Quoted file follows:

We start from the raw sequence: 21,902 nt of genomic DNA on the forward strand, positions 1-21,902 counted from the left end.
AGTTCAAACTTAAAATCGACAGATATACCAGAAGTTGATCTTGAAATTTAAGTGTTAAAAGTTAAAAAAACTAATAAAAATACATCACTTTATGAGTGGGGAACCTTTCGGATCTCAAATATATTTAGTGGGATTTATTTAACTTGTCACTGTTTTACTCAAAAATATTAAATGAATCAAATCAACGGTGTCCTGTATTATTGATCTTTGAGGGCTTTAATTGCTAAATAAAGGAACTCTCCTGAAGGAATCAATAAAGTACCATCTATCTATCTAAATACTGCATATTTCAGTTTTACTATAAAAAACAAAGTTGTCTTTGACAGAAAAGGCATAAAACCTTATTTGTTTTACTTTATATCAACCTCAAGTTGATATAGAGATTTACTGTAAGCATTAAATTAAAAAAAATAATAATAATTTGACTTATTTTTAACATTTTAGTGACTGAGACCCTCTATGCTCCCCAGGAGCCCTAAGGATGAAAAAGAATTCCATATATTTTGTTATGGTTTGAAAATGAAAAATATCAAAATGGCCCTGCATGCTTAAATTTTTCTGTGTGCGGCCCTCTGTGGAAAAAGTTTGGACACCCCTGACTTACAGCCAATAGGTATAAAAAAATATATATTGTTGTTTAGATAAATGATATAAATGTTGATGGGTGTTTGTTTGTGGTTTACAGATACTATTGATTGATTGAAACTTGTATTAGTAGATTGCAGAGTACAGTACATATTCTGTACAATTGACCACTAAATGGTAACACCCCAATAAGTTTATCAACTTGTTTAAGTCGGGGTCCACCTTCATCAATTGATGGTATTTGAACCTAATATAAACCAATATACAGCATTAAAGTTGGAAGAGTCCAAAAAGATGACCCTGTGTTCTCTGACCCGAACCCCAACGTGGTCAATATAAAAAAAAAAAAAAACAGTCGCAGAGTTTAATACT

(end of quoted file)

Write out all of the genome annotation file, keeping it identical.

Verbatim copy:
We start from the raw sequence: 21,902 nt of genomic DNA on the forward strand, positions 1-21,902 counted from the left end.
AGTTCAAACTTAAAATCGACAGATATACCAGAAGTTGATCTTGAAATTTAAGTGTTAAAAGTTAAAAAAACTAATAAAAATACATCACTTTATGAGTGGGGAACCTTTCGGATCTCAAATATATTTAGTGGGATTTATTTAACTTGTCACTGTTTTACTCAAAAATATTAAATGAATCAAATCAACGGTGTCCTGTATTATTGATCTTTGAGGGCTTTAATTGCTAAATAAAGGAACTCTCCTGAAGGAATCAATAAAGTACCATCTATCTATCTAAATACTGCATATTTCAGTTTTACTATAAAAAACAAAGTTGTCTTTGACAGAAAAGGCATAAAACCTTATTTGTTTTACTTTATATCAACCTCAAGTTGATATAGAGATTTACTGTAAGCATTAAATTAAAAAAAATAATAATAATTTGACTTATTTTTAACATTTTAGTGACTGAGACCCTCTATGCTCCCCAGGAGCCCTAAGGATGAAAAAGAATTCCATATATTTTGTTATGGTTTGAAAATGAAAAATATCAAAATGGCCCTGCATGCTTAAATTTTTCTGTGTGCGGCCCTCTGTGGAAAAAGTTTGGACACCCCTGACTTACAGCCAATAGGTATAAAAAAATATATATTGTTGTTTAGATAAATGATATAAATGTTGATGGGTGTTTGTTTGTGGTTTACAGATACTATTGATTGATTGAAACTTGTATTAGTAGATTGCAGAGTACAGTACATATTCTGTACAATTGACCACTAAATGGTAACACCCCAATAAGTTTATCAACTTGTTTAAGTCGGGGTCCACCTTCATCAATTGATGGTATTTGAACCTAATATAAACCAATATACAGCATTAAAGTTGGAAGAGTCCAAAAAGATGACCCTGTGTTCTCTGACCCGAACCCCAACGTGGTCAATATAAAAAAAAAAAAAAACAGTCGCAGAGTTTAATACT